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Discussion Starter #1
Ok- I am stuck in the office so my photo example will have to be a hand drawing so hope this make sense...

I have been making some cutting boards and other glue ups lately, and after the initial glue up comes the squaring up the on side to then put against my fence and make the strips.

The question is, using a miter gauge that is square on the left side of a the saw blade (Left tilt if that matters) I use that miter slot and securely hold the cutting board with my hand at the top and on the Miter gauge to make the cut. I do not have a splitter on my older PM66 so I guess that raises the risk of kickback, but other than not having a splitter, would this be how this cut should be made?? For some reason I like to make this cut on the left side, feels more natural.

Below is a quick drawing to show what im talking about. Hope it makes sense. :thumbsup:
 

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No Longer Here, BY CHOICE
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Thats fine but after you square the end, you mentioned moving the fence over to cut your strips. I dont crosscut against the fence. Clamp a block to your fence and use that block to register your cut, then as you push your piece into the blade, the stock comes off the fence/block and dosnt become lodged between the fence and blade after its cut. Does that make since?

Better yet, build yourself a crosscut sled.:thumbsup:
 

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Discussion Starter #7
Bass- That does make sense, I will give that a try, I'm currently using a GRRRRipper to hold down stock as I crosscut, but a sled probably needs to be my next build, but until then I will use the clamping a blcok to the fence... Thanks
 

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Your cut as illustrated is safe, especially if you have an auxillary fence on your miter gauge. +1 to what Bass said about a crosscut sled.
 

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I use my miter gauge to square my boards and then cross cut the strips from there with the fence and no miter gauge. I just received a GRRRRipper myself not too long ago and it makes the operation feel much safer. The lack of a splitter may be an issue but I've don this without one as well. I still do all my boards this way but I use my splitter along with the blade gaurd and prawls supplied with Ithaca my saw.

All of that being said, I only do this because it feels safe to ME. I've seen or read plenty of other woodworking techniques that don't feel comfortable to me so I choose to do them a different way. Choice is yours and I'd say you build a sled or use the miter gauge throughout if that's what feels safest to you. I've never heard the words "too safe" uttered in a shop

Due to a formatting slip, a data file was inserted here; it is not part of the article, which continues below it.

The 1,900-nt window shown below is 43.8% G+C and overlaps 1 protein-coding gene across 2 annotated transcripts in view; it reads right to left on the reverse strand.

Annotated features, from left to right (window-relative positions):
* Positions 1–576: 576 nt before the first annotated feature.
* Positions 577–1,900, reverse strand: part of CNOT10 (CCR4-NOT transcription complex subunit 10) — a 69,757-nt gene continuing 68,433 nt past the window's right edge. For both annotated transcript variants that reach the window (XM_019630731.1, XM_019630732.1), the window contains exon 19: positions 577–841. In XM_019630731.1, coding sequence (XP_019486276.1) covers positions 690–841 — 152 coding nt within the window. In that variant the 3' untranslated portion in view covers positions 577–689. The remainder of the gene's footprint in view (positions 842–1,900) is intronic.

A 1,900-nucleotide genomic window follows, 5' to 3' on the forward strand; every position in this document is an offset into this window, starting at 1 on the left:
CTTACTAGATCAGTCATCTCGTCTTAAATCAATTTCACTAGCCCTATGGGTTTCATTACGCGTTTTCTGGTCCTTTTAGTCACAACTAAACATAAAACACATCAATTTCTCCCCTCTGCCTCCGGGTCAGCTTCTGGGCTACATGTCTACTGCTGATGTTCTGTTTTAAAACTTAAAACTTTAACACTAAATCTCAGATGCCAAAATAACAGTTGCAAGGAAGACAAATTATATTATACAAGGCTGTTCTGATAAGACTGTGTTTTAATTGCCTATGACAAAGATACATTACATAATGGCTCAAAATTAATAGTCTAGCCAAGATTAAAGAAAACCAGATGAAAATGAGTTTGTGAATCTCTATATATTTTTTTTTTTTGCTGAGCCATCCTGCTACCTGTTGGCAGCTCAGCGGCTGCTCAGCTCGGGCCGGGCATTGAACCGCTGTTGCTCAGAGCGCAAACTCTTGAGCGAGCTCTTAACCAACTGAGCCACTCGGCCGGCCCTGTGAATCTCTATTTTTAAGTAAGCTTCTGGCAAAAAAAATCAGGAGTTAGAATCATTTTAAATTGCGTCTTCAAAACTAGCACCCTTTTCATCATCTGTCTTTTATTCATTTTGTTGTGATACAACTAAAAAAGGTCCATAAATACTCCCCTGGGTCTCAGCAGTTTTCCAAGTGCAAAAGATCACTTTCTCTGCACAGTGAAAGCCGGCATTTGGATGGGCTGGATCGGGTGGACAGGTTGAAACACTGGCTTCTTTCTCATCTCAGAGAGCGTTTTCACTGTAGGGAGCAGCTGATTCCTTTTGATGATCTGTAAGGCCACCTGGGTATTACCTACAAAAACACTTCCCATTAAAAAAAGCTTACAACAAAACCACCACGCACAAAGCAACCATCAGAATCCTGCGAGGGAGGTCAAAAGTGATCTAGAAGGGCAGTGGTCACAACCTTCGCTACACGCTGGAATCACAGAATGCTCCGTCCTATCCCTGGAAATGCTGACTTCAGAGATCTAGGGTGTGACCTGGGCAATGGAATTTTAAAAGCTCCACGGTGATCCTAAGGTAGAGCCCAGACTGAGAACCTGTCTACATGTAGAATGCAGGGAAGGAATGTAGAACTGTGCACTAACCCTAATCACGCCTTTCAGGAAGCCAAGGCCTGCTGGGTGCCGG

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That's not where I would place my left hand. It would be fine there if you applied zero pressure in any direction but if any pressure is applied toward the gauge it would tend to rotate the board CCW because of being off center of the gauge center line to the left.

I would prefer left hand centered in line with the gauge or not at all and both hands used to hold the board to the gauge.
 

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Old School
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Cabinetman, what is to be continued?
When I read your post, your picture wasn't up, so I asked about the picture (my post). Then after I posted, your picture was there, so I deleted my question, and left you the message.

So, if your gauge is up to par and is steady, your process should be OK. I would prefer to use the fence when possible.






.
 

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Spend a day and make a cross cut sled if you are going to be making those type of cuts regularly. You are guaranteed straight cuts and it's far quicker. I just made mine a few days ago and wish I would have made one sooner.
 

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Discussion Starter #13
Alaska_Guy said:
Spend a day and make a cross cut sled if you are going to be making those type of cuts regularly. You are guaranteed straight cuts and it's far quicker. I just made mine a few days ago and wish I would have made one sooner.
Did you use a plan? If so, care to share? I'm planning to start making more cutting boards, so a sled is a must I believe.
 

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That's a really nice sled. Thanks for sharing. Another thought is the Incra jig it system. I was thinking of making a small sled for little cut offs

As far as using a sled or against the fence, by all means I would be more comfortable using a sled so your hands are away from trying to hold down the piece while cutting
 

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Alaska_Guy said:
Spend a day and make a cross cut sled if you are going to be making those type of cuts regularly. You are guaranteed straight cuts and it's far quicker. I just made mine a few days ago and wish I would have made one sooner.
Yep, a sled is the ticket.... I make 24x30 cutting boards, and made a sled many years ago.... Very safe, and accurate.....

Sent to y'all offen' a iPad thing......
 
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